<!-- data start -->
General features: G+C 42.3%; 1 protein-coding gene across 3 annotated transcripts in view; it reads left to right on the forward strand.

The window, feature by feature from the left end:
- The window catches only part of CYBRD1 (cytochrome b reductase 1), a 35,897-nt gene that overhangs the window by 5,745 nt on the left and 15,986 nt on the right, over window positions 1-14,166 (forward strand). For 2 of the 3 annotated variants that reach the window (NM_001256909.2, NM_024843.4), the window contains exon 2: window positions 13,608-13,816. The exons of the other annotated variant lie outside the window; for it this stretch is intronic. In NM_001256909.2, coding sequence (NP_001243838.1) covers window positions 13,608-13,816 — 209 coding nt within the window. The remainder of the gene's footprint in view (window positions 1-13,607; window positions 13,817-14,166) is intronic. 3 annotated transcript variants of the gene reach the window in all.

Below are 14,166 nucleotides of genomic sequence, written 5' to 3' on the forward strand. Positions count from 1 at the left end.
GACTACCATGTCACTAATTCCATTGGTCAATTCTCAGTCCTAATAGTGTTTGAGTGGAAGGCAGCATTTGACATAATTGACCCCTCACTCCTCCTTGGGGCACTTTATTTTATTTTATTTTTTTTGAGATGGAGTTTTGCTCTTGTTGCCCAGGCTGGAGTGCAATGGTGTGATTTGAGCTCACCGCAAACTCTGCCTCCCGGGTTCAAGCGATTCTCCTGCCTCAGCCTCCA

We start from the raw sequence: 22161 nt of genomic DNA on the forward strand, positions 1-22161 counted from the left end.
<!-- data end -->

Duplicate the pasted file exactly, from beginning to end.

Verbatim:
General features: G+C 42.3%; 1 protein-coding gene across 3 annotated transcripts in view; it reads left to right on the forward strand.

The window, feature by feature from the left end:
- The window catches only part of CYBRD1 (cytochrome b reductase 1), a 35,897-nt gene that overhangs the window by 5,745 nt on the left and 15,986 nt on the right, over window positions 1-14,166 (forward strand). For 2 of the 3 annotated variants that reach the window (NM_001256909.2, NM_024843.4), the window contains exon 2: window positions 13,608-13,816. The exons of the other annotated variant lie outside the window; for it this stretch is intronic. In NM_001256909.2, coding sequence (NP_001243838.1) covers window positions 13,608-13,816 — 209 coding nt within the window. The remainder of the gene's footprint in view (window positions 1-13,607; window positions 13,817-14,166) is intronic. 3 annotated transcript variants of the gene reach the window in all.

Below are 14,166 nucleotides of genomic sequence, written 5' to 3' on the forward strand. Positions count from 1 at the left end.
GACTACCATGTCACTAATTCCATTGGTCAATTCTCAGTCCTAATAGTGTTTGAGTGGAAGGCAGCATTTGACATAATTGACCCCTCACTCCTCCTTGGGGCACTTTATTTTATTTTATTTTTTTTGAGATGGAGTTTTGCTCTTGTTGCCCAGGCTGGAGTGCAATGGTGTGATTTGAGCTCACCGCAAACTCTGCCTCCCGGGTTCAAGCGATTCTCCTGCCTCAGCCTCCA

We start from the raw sequence: 22161 nt of genomic DNA on the forward strand, positions 1-22161 counted from the left end.